12/1: Dudley: The sharp drop in oil prices will help boost consumer spending and underpin an economy that still requires patience before interest rates are increased. “It is still premature to begin to raise interest rates” “When interest rates are at the zero lower bound, the risks of tightening a bit too early are likely to be considerably greater than the risks of tightening a bit too late.”
Curve AdvisorKeymasterDecember 3, 2014 at 11:19 amPost count: 612
12/2: FISCHER: “You saw in the minutes of last meeting there was some discussion of that [removing ‘considerable’], and it’s clear we are closer to getting rid of that than we were a few months ago,” “It wouldn’t be appropriate for me to give you a guess as to what my colleagues and I are going to do at the next meeting,” he said. “You may assume we’re not going to suddenly stop that and not say anything, just take it out and leave no guidance” on interest rates, he said.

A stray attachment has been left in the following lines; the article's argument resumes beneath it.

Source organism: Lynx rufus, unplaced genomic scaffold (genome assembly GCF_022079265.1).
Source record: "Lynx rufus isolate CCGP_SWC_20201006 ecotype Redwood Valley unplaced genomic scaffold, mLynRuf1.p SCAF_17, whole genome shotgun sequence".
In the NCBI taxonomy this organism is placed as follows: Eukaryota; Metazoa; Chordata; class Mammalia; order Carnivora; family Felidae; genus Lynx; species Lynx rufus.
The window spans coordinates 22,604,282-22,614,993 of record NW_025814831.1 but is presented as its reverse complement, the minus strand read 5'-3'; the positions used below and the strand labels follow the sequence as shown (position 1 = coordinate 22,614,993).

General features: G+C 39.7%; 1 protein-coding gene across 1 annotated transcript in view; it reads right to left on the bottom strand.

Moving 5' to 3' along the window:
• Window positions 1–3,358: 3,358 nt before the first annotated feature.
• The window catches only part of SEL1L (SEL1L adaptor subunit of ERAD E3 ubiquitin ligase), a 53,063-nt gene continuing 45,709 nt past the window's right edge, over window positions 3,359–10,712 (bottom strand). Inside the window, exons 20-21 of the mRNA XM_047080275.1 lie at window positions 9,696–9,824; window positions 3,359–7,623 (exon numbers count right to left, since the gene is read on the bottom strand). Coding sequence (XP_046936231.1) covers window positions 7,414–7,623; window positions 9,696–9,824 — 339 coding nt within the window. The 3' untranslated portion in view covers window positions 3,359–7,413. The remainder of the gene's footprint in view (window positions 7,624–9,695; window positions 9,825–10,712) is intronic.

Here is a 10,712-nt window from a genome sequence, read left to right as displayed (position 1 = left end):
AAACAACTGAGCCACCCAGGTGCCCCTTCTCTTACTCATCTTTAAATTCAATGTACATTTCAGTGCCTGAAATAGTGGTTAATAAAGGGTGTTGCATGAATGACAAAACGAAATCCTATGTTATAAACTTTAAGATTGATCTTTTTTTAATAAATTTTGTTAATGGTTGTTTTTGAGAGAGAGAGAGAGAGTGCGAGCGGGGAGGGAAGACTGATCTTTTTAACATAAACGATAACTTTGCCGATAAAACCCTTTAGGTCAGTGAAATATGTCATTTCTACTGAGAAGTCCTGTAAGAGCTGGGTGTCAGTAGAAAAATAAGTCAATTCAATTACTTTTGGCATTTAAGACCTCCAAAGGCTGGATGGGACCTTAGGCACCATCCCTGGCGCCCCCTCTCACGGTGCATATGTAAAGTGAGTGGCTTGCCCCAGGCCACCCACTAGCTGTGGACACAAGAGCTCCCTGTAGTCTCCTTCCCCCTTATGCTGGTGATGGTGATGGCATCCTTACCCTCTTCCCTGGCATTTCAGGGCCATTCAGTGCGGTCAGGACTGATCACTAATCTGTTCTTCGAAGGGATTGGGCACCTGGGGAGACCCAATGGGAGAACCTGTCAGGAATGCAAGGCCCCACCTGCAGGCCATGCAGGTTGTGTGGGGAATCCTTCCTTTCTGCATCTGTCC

Curve AdvisorKeymasterDecember 9, 2014 at 10:16 pmPost count: 612
12/8: Williams: “Personally, on my own, I think ‘considerable time’ captures about as best you can with two words, and maybe actually in my view maybe 20 words, (the FOMC consensus sentiment) about the appropriate time for lift-off.”
Curve AdvisorKeymasterDecember 11, 2014 at 7:19 pmPost count: 612
Here is Carl Riccadonna’s take on the Hawk-Dove scale (-2=dovish to +2=hawkish)
Richard W. Fisher +2
Charles I. Plosser +2
James Bullard +1
Loretta Mester +1
Esther L. George +1